Genetics: Certain genetic factors can affect how receptors on the surface of neurons in the brain respond to dose. high nicotine in cigarettes ; Family, friends and society: Children who live in homes where relatives smoke or play with friends who smoke are more likely to try tobacco. In addition, images of smoking in movies and on the Internet can also induce young people to try smoking; Age: Most people start smoking in their teens. The younger the age to start smoking, the more likely it is to become addicted to heavy cigarettes in adulthood; Depression or other mental illness: Many studies show that people with depression, schizophrenia, post-traumatic stress disorder (PTSD), or certain other mental illnesses are more likely to be smokers; Substance use: People who abuse alcohol and use drugs are more likely to be addicted to tobacco as well.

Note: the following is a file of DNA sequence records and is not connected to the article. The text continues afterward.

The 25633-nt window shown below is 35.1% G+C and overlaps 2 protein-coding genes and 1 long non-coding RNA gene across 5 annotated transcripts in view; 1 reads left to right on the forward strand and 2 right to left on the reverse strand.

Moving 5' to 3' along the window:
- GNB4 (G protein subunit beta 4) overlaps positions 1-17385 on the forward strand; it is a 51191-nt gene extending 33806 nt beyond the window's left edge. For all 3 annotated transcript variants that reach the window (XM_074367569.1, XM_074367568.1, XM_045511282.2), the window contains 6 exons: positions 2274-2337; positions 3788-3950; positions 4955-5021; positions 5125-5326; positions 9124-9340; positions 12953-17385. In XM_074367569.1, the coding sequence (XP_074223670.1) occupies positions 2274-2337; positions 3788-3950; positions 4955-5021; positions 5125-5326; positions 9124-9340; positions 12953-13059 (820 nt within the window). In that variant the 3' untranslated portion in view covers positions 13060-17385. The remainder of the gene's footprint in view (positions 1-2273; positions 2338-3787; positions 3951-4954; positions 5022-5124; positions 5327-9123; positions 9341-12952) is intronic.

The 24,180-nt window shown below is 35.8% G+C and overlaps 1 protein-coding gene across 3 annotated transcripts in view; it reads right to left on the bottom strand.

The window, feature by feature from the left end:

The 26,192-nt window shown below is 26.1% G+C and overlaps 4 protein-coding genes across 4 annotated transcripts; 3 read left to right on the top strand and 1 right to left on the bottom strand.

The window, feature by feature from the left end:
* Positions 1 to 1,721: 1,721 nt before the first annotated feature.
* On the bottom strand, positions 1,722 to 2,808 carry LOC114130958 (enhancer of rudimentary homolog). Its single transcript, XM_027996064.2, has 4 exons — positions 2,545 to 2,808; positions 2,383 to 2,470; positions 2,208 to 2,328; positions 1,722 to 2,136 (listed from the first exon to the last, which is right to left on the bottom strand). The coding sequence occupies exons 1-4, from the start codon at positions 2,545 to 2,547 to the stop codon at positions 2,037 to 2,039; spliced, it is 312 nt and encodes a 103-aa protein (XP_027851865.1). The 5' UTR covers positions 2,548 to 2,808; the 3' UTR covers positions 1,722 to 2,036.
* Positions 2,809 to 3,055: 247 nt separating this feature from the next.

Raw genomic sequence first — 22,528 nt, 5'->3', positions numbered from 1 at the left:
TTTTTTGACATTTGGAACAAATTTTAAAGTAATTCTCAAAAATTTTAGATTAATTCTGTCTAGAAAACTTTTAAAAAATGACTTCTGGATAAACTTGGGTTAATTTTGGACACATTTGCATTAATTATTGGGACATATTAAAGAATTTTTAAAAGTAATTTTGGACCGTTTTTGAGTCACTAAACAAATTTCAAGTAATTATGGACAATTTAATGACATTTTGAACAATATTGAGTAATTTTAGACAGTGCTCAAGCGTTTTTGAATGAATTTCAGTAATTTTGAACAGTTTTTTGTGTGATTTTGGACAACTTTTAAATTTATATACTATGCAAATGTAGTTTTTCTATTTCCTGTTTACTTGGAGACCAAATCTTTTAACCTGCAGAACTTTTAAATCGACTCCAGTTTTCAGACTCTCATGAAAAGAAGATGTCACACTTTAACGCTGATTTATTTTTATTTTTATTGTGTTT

5. Harm of tobacco addiction
Tobacco smoke contains more than 60 cancer-causing chemicals and thousands of other harmful substances. Even cigarettes advertised as "all natural" or "herbal ingredients" contain chemicals that are harmful to the health of the user.
Smoking adversely affects almost every organ of the body and weakens the immune system. About 50% of regular smokers will die from tobacco-related diseases.
Both women and men who are dependent on the nicotine in cigarettes have the same risk of dying from lung cancer, chronic obstructive pulmonary disease (COPD), and cardiovascular disease from tobacco use. Specific negative health effects are: